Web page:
(The Iron Druid Chronicles, Book 1)
DESCRIPTION: To his neighbors in the college town of Tempe, Arizona, Atticus looks like a typical student, a mild-mannered young man with an Irish Wolfhound and a
New Age bookshop. In truth, he's the last living Druid, using his earthbound powers and extensive knowledge (not to mention a large smattering of the luck of the Irish) to endure through the ages. In a life that long, one's bound to pick up a few enemies... and one of those enemies, the Irish god Aenghus Og, has picked up his trail. Centuries ago, Atticus "happened upon" a powerful sword that Aenghus covets - a sword he now wants back. Witches, goddesses, giant Fir Bolg assassins in the streets of Tempe... has this Druid's luck finally run out?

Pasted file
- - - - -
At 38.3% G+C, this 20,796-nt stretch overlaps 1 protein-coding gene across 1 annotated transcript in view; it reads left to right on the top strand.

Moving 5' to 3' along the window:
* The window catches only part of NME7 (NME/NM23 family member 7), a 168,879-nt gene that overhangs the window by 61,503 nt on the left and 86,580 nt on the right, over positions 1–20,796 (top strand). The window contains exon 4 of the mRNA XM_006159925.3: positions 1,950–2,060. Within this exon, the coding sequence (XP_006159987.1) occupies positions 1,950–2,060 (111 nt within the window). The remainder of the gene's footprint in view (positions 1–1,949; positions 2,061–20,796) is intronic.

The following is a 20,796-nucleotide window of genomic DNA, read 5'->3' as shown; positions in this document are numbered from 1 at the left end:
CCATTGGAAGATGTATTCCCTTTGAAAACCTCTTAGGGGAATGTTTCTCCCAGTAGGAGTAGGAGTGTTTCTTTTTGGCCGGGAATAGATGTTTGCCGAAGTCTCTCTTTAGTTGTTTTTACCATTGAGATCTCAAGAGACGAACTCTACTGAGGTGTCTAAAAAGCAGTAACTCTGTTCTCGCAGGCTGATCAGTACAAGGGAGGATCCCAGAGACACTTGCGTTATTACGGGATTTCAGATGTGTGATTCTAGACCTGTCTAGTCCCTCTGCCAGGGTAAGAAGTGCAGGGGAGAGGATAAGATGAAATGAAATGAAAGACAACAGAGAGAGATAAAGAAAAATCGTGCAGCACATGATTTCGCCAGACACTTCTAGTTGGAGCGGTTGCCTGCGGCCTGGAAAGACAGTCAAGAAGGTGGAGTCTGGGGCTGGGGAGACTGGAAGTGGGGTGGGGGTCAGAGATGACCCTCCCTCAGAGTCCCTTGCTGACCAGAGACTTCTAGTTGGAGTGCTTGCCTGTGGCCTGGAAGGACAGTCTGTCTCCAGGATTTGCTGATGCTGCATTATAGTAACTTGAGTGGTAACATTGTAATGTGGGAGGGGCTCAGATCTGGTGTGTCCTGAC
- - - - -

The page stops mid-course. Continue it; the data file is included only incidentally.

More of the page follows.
REVIEW: This promised to be a light, fast read with a little wit and a lot of magic. Unfortunately, it felt a little too lightweight. I never really got into Atticus as a hero, nor did I buy the voice of his Irish Wolfhound sidekick Oberon; the dog thought and talked too much like a shaggy-coated human. For that matter, I didn't care for most of the characters, even the bit players, but I guess I wasn't really supposed to. Hearne's magic users, Fae, and gods and goddesses are not the modern, sanitized versions many are familiar with. They are powerful beings with strange moralities, when they display a recognizable moral compass at all. Even Atticus, having become something of a power himself, feels superior to the short-lived mortals and their laws. The story has plenty of magic and fighting and intrigue, but my dislike of the characters kept me largely detached from the action. As for the humor, it felt a little threadbare, material many people have milked in urban fantasies many times. In the end, while it wasn't a bad book, it just wasn't my kind of story.
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